The Keys have been receiving migrant trips from Cuba and Haiti for decades, but the U.S. Border Patrol reported last month that maritime migration to the region has skyrocketed since early October. Yet at the time, the state and federal government offered no assistance to local agencies like the sheriff’s office.
“The government won’t call this mass migration, but when the migration reaches over 600% increase, we call it mass migration,” Ramsay said.
A lot changed in a monthstarting with how the Biden administration is handling newcomers from Cuba — from allowing those who illegally crossed the ocean to stay with a court date that could be years away, to now threatening that anyone who do so will be sent home – a policy change announced last week..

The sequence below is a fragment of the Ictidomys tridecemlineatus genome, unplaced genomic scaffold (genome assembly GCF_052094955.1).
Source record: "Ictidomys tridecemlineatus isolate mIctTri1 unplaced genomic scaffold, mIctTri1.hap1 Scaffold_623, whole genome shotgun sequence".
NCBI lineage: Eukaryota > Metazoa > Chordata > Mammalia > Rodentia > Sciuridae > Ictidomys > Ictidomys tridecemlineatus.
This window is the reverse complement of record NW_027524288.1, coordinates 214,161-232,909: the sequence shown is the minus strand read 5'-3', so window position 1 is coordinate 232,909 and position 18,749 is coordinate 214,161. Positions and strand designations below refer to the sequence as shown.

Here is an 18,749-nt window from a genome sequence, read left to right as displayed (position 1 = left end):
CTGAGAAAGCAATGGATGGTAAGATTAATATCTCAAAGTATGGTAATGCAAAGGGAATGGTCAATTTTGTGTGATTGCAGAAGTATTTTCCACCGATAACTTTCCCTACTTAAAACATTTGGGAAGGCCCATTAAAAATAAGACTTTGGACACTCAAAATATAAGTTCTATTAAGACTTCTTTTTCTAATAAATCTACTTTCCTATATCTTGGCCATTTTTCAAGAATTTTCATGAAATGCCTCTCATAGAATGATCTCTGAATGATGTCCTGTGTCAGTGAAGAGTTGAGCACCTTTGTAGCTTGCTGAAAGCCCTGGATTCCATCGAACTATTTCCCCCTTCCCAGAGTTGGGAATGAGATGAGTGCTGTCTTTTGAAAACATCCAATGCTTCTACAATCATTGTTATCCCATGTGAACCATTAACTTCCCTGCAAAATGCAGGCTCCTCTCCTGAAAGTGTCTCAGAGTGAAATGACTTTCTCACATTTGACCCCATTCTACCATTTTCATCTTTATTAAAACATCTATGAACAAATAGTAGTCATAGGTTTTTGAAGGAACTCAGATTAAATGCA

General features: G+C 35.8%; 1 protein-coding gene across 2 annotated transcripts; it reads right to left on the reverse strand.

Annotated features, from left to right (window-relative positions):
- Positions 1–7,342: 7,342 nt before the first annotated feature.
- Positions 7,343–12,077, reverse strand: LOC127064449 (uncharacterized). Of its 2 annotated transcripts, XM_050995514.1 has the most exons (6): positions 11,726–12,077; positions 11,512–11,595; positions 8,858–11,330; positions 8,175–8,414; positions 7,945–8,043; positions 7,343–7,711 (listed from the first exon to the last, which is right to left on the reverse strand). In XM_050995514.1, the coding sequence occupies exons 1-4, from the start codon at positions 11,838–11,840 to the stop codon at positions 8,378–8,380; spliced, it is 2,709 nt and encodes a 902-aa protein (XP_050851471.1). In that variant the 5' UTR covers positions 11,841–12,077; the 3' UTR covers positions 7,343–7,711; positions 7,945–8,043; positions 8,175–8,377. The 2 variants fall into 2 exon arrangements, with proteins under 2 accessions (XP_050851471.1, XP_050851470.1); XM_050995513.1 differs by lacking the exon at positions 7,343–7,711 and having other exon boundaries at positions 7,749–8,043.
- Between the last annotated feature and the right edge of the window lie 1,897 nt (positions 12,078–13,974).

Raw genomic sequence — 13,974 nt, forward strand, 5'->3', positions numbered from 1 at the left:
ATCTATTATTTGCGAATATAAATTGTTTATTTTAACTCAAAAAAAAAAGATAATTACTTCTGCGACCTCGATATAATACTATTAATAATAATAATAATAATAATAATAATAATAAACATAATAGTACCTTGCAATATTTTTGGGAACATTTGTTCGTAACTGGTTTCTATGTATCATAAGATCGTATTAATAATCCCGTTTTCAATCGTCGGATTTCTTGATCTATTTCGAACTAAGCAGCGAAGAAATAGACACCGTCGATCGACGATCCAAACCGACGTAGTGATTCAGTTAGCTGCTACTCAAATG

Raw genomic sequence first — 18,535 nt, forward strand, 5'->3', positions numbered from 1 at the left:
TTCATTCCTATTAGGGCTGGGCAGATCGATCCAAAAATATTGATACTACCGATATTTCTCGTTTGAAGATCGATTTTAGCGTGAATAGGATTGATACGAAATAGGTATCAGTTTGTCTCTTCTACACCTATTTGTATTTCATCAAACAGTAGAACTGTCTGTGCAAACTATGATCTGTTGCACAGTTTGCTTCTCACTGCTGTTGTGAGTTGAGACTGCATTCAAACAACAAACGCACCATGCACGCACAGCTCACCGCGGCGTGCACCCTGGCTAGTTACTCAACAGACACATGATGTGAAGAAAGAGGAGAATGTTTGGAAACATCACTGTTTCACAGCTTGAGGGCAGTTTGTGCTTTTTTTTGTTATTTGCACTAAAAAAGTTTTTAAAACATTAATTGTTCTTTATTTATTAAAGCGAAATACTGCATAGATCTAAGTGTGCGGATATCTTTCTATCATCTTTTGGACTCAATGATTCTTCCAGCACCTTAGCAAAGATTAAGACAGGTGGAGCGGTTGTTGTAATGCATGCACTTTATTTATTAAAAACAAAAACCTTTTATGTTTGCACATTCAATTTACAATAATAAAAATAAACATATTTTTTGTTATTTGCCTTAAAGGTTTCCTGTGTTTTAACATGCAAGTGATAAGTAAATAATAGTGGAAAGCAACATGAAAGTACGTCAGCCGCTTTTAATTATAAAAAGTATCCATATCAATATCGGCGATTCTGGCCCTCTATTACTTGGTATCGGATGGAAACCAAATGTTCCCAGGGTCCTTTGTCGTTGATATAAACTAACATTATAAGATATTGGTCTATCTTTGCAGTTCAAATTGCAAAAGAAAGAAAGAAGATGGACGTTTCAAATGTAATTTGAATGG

The next day, Governor Ron DeSantis issued an executive order activating the Florida National Guard and instruct state agencies like the Florida Highway Patrol, the Florida Department of Law Enforcement, and the Florida Fish and Wildlife Conservation Commission who help patrol the Keys and surrounding waters for incoming migrants.
Both actions followed a steady increase in migrant landings throughout December, punctuated by a massive landing of nearly 500 people from Cuba in Dry Tortugas National Park, a group of isolated islands about 70 miles west of Key West, over New Years weekend.
This prompted the federal government to take the unprecedented step of closing a national park to the public for reasons other than a national disaster like a hurricane.
Ramsay said this week that so far the decisions of the Biden and DeSantis administrations appear to be making a difference. Migrants continue to arrive almost daily, but the groups have been smaller this week and they are arriving less frequently.
“It’s a fluid situation that comes and goes. One day you can have 10 arrivals. The next day it might be three,” Ramsay said Wednesday.